This staking allows holders to delegate their tokens to specific “bakers,” or nodes on the Tezos network known as validators on other networks. Bakers have the duty of approving transactions on the network and earning rewards for doing so.

This incentivisation is one of the key tenets of PoS networks, with the other being “slashing.” Slashing is the penalty for misbehaviour or acting against the protocol by approving transactions that aren’t valid.

Bakers are given a public rating by Tezos nodes across various metrics such as yield, efficiency, free space, and overall reliability.

This structure wherein Tezos smallholders can delegate their tokens to bakers is called Delegated proof-of-stake (DPoS). DPoS also allows stakers to choose which bakers to delegate their voting power to when community proposals require election.

One of the motivations for Tezos choosing DPoS as a consensus mechanism was to avoid the potential centralization brought to proof-of-work (PoW) blockchains via mining pools.

PoW chains are secured by computers dedicating their computational power towards solving mathematical problems. The computer, or miner, that solves the problem first is credited as having produced the next block of the blockchain and is granted the block reward.

However, mining an established or growing cryptocurrency as a small miner running fewer or less powerful machines is becoming less viable since the probability of getting that block reward is akin to a lottery.

This has led to the creation of mining pools, wherein miners group up and share rewards when blocks are found by the pool. This can provide smaller-scale miners with guaranteed regular rewards. On the other hand, this often leads to centralization, where the mining pools account for a large proportion of the network’s mining power.

What is the Use of XTZ?

XTZ, also called a Tezzie, is the native token of the Tezos network. It functions as a medium of exchange on the Tezos network and, more importantly, plays a crucial role in Tezos’ on-chain governance system.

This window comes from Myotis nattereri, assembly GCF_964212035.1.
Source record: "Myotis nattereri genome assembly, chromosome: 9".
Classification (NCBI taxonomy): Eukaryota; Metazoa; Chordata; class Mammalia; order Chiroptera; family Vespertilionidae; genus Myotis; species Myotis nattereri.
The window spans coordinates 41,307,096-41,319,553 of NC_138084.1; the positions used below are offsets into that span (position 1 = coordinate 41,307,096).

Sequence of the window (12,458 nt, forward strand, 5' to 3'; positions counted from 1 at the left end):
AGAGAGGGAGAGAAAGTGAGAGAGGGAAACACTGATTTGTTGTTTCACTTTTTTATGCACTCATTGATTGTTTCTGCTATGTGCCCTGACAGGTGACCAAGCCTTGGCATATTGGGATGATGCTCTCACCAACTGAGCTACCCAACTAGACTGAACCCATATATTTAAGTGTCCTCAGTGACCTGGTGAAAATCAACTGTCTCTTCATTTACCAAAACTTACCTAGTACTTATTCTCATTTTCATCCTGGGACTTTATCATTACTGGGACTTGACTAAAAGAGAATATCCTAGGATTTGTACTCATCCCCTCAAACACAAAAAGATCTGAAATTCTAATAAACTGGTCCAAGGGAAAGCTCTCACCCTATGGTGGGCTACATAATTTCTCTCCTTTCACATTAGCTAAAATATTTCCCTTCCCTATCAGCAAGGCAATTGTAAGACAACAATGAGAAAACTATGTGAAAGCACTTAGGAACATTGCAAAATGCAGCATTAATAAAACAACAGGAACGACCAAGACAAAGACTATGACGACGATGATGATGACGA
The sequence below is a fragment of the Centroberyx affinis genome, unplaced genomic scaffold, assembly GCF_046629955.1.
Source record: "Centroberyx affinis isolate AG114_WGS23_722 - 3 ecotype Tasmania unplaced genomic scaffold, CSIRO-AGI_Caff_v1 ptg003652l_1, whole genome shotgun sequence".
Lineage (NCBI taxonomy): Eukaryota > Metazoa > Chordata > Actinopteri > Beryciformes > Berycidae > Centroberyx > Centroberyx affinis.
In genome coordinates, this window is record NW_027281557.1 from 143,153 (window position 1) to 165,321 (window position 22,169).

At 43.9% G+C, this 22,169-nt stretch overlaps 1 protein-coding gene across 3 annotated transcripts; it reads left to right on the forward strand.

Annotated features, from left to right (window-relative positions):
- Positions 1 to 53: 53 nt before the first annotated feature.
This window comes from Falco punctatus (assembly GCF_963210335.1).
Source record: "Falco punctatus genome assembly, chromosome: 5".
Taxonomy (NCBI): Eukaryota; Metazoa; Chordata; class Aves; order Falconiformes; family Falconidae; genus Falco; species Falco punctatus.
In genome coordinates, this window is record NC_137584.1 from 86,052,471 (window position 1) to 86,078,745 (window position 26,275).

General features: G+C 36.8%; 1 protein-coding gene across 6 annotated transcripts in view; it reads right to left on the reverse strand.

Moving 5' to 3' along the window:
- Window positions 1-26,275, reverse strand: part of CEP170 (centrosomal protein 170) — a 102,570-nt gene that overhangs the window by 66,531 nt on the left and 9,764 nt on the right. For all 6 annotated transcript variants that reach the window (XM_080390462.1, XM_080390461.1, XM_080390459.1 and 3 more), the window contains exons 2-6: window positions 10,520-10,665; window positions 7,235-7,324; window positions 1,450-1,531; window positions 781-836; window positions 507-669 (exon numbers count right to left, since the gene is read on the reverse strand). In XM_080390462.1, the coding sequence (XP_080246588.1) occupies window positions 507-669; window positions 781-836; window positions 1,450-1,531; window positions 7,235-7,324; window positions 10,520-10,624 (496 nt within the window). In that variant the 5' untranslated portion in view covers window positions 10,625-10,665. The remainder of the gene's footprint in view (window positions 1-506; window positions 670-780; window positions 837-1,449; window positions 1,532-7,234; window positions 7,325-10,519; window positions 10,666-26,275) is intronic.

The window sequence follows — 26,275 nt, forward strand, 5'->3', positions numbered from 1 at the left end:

Each upgrade or modification to the network that is proposed by developers has to be voted on. Stakeholders have a voting power determined by their stake in the network, or how much XTZ they have locked away in the platform.

Developers then earn XTZ if their upgrade proposals are accepted, and validators, or bakers, are also incentivized with XTZ for their part in ensuring network security. Smallholders who do not wish to run a node can delegate XTZ to bakers and earn a share of their rewards.

Who Controls XTZ?

Kathleen Breitman is the CEO of Dynamic Ledger Solutions, the company she and her husband, Arthur Breitman, co-founded. However, the role of these founders is not crucial to the running of the Tezos network.

Thanks to the on-chain governance structure of the Tezos network, community members and developers are encouraged and, in fact, incentivized to submit proposals for upgrading the network.

These proposals are then voted on by the network’s stakeholders, creating a dynamic, decentralized blockchain network.

How Much XTZ Is In Circulation?

Tezos does not have a maximum supply for its native token, but XTZ is both minted and burned when various events occur.

Slashing of bakers is one of the major instances when XTZ is burned. XTZ is also burned when data is stored on-chain and when trades are made on the liquidity baking smart contract.

XTZ is minted when blocks are produced, when endorsements are included, and when liquidity baking is subsidized.

As of July 2022, over 900 million XTZ are in circulation.

How Do You Buy XTZ?

As an established cryptocurrency with plenty of popularity, XTZ is available on most of the major cryptocurrency exchange platforms.